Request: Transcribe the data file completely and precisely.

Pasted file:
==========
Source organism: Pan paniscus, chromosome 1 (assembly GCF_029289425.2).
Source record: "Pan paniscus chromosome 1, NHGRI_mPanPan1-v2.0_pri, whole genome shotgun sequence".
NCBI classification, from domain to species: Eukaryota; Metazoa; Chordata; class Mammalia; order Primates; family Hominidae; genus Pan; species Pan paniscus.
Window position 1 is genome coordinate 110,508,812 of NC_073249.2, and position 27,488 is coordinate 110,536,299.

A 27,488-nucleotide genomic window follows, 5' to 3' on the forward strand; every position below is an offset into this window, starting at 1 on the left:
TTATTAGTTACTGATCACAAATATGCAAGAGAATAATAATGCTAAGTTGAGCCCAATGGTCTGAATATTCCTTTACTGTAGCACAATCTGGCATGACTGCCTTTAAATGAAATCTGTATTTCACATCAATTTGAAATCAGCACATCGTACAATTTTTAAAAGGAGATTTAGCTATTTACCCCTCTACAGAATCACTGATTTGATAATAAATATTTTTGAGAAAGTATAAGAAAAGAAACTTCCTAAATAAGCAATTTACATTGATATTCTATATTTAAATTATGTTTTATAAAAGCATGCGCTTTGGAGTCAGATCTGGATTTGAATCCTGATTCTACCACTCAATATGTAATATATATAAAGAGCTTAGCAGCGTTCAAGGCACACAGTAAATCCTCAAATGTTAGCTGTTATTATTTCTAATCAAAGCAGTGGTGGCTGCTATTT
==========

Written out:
Source organism: Pan paniscus, chromosome 1 (assembly GCF_029289425.2).
Source record: "Pan paniscus chromosome 1, NHGRI_mPanPan1-v2.0_pri, whole genome shotgun sequence".
NCBI classification, from domain to species: Eukaryota; Metazoa; Chordata; class Mammalia; order Primates; family Hominidae; genus Pan; species Pan paniscus.
Window position 1 is genome coordinate 110,508,812 of NC_073249.2, and position 27,488 is coordinate 110,536,299.

A 27,488-nucleotide genomic window follows, 5' to 3' on the forward strand; every position below is an offset into this window, starting at 1 on the left:
TTATTAGTTACTGATCACAAATATGCAAGAGAATAATAATGCTAAGTTGAGCCCAATGGTCTGAATATTCCTTTACTGTAGCACAATCTGGCATGACTGCCTTTAAATGAAATCTGTATTTCACATCAATTTGAAATCAGCACATCGTACAATTTTTAAAAGGAGATTTAGCTATTTACCCCTCTACAGAATCACTGATTTGATAATAAATATTTTTGAGAAAGTATAAGAAAAGAAACTTCCTAAATAAGCAATTTACATTGATATTCTATATTTAAATTATGTTTTATAAAAGCATGCGCTTTGGAGTCAGATCTGGATTTGAATCCTGATTCTACCACTCAATATGTAATATATATAAAGAGCTTAGCAGCGTTCAAGGCACACAGTAAATCCTCAAATGTTAGCTGTTATTATTTCTAATCAAAGCAGTGGTGGCTGCTATTT